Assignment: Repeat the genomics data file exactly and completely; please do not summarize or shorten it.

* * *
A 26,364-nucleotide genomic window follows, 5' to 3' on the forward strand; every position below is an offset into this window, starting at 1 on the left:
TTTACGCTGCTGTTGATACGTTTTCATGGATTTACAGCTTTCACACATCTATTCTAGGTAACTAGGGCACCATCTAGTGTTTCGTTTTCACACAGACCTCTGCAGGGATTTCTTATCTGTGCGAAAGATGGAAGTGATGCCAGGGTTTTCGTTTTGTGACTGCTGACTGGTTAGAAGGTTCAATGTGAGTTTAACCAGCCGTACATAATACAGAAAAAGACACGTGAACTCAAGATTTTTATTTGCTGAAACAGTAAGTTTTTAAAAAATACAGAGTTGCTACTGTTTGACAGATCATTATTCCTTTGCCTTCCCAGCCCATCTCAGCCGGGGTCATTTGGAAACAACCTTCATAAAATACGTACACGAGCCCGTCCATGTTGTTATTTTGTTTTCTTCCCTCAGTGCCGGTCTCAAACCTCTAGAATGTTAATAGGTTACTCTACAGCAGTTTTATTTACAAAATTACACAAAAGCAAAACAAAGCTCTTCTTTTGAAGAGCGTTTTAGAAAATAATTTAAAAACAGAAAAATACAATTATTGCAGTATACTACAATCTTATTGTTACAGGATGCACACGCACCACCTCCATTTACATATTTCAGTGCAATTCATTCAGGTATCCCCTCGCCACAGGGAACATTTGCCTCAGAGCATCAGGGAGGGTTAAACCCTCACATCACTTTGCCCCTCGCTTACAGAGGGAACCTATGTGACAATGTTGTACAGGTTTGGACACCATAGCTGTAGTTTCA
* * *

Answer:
A 26,364-nucleotide genomic window follows, 5' to 3' on the forward strand; every position below is an offset into this window, starting at 1 on the left:
TTTACGCTGCTGTTGATACGTTTTCATGGATTTACAGCTTTCACACATCTATTCTAGGTAACTAGGGCACCATCTAGTGTTTCGTTTTCACACAGACCTCTGCAGGGATTTCTTATCTGTGCGAAAGATGGAAGTGATGCCAGGGTTTTCGTTTTGTGACTGCTGACTGGTTAGAAGGTTCAATGTGAGTTTAACCAGCCGTACATAATACAGAAAAAGACACGTGAACTCAAGATTTTTATTTGCTGAAACAGTAAGTTTTTAAAAAATACAGAGTTGCTACTGTTTGACAGATCATTATTCCTTTGCCTTCCCAGCCCATCTCAGCCGGGGTCATTTGGAAACAACCTTCATAAAATACGTACACGAGCCCGTCCATGTTGTTATTTTGTTTTCTTCCCTCAGTGCCGGTCTCAAACCTCTAGAATGTTAATAGGTTACTCTACAGCAGTTTTATTTACAAAATTACACAAAAGCAAAACAAAGCTCTTCTTTTGAAGAGCGTTTTAGAAAATAATTTAAAAACAGAAAAATACAATTATTGCAGTATACTACAATCTTATTGTTACAGGATGCACACGCACCACCTCCATTTACATATTTCAGTGCAATTCATTCAGGTATCCCCTCGCCACAGGGAACATTTGCCTCAGAGCATCAGGGAGGGTTAAACCCTCACATCACTTTGCCCCTCGCTTACAGAGGGAACCTATGTGACAATGTTGTACAGGTTTGGACACCATAGCTGTAGTTTCA